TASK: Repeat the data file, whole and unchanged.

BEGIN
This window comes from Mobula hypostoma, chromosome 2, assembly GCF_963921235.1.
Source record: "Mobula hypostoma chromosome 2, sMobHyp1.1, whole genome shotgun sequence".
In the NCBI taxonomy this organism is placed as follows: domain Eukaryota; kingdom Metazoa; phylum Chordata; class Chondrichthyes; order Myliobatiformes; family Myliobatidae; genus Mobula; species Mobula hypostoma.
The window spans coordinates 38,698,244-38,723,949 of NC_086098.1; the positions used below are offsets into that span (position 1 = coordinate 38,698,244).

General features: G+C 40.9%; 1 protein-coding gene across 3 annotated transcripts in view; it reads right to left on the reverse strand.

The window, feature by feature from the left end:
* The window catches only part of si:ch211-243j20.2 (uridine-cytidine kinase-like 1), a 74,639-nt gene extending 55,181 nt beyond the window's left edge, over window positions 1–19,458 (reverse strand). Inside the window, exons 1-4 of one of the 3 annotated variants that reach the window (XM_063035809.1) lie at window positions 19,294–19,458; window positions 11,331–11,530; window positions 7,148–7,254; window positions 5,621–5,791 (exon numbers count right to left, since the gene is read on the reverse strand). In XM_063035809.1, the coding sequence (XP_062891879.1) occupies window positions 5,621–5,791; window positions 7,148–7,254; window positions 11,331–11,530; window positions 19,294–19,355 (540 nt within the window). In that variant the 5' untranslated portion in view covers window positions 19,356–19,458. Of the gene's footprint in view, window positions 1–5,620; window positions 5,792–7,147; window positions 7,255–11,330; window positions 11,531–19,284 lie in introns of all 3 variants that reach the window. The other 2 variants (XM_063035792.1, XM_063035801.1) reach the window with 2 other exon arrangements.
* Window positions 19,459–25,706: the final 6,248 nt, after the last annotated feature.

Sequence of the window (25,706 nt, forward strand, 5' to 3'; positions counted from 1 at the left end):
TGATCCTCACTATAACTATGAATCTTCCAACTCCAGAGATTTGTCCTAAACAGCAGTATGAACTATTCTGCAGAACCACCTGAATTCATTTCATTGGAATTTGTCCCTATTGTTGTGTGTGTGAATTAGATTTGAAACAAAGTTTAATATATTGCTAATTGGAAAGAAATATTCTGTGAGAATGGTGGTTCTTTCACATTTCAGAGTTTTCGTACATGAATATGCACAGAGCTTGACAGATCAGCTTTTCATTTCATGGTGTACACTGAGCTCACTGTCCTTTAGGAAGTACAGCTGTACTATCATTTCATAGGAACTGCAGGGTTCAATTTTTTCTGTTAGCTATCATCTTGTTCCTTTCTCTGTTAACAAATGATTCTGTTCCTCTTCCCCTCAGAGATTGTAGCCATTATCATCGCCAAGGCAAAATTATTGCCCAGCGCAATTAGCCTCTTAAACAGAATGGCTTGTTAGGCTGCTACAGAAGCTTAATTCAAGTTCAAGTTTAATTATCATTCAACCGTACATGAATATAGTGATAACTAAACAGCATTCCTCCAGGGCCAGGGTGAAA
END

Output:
This window comes from Mobula hypostoma, chromosome 2, assembly GCF_963921235.1.
Source record: "Mobula hypostoma chromosome 2, sMobHyp1.1, whole genome shotgun sequence".
In the NCBI taxonomy this organism is placed as follows: domain Eukaryota; kingdom Metazoa; phylum Chordata; class Chondrichthyes; order Myliobatiformes; family Myliobatidae; genus Mobula; species Mobula hypostoma.
The window spans coordinates 38,698,244-38,723,949 of NC_086098.1; the positions used below are offsets into that span (position 1 = coordinate 38,698,244).

General features: G+C 40.9%; 1 protein-coding gene across 3 annotated transcripts in view; it reads right to left on the reverse strand.

The window, feature by feature from the left end:
* The window catches only part of si:ch211-243j20.2 (uridine-cytidine kinase-like 1), a 74,639-nt gene extending 55,181 nt beyond the window's left edge, over window positions 1–19,458 (reverse strand). Inside the window, exons 1-4 of one of the 3 annotated variants that reach the window (XM_063035809.1) lie at window positions 19,294–19,458; window positions 11,331–11,530; window positions 7,148–7,254; window positions 5,621–5,791 (exon numbers count right to left, since the gene is read on the reverse strand). In XM_063035809.1, the coding sequence (XP_062891879.1) occupies window positions 5,621–5,791; window positions 7,148–7,254; window positions 11,331–11,530; window positions 19,294–19,355 (540 nt within the window). In that variant the 5' untranslated portion in view covers window positions 19,356–19,458. Of the gene's footprint in view, window positions 1–5,620; window positions 5,792–7,147; window positions 7,255–11,330; window positions 11,531–19,284 lie in introns of all 3 variants that reach the window. The other 2 variants (XM_063035792.1, XM_063035801.1) reach the window with 2 other exon arrangements.
* Window positions 19,459–25,706: the final 6,248 nt, after the last annotated feature.

Sequence of the window (25,706 nt, forward strand, 5' to 3'; positions counted from 1 at the left end):
TGATCCTCACTATAACTATGAATCTTCCAACTCCAGAGATTTGTCCTAAACAGCAGTATGAACTATTCTGCAGAACCACCTGAATTCATTTCATTGGAATTTGTCCCTATTGTTGTGTGTGTGAATTAGATTTGAAACAAAGTTTAATATATTGCTAATTGGAAAGAAATATTCTGTGAGAATGGTGGTTCTTTCACATTTCAGAGTTTTCGTACATGAATATGCACAGAGCTTGACAGATCAGCTTTTCATTTCATGGTGTACACTGAGCTCACTGTCCTTTAGGAAGTACAGCTGTACTATCATTTCATAGGAACTGCAGGGTTCAATTTTTTCTGTTAGCTATCATCTTGTTCCTTTCTCTGTTAACAAATGATTCTGTTCCTCTTCCCCTCAGAGATTGTAGCCATTATCATCGCCAAGGCAAAATTATTGCCCAGCGCAATTAGCCTCTTAAACAGAATGGCTTGTTAGGCTGCTACAGAAGCTTAATTCAAGTTCAAGTTTAATTATCATTCAACCGTACATGAATATAGTGATAACTAAACAGCATTCCTCCAGGGCCAGGGTGAAA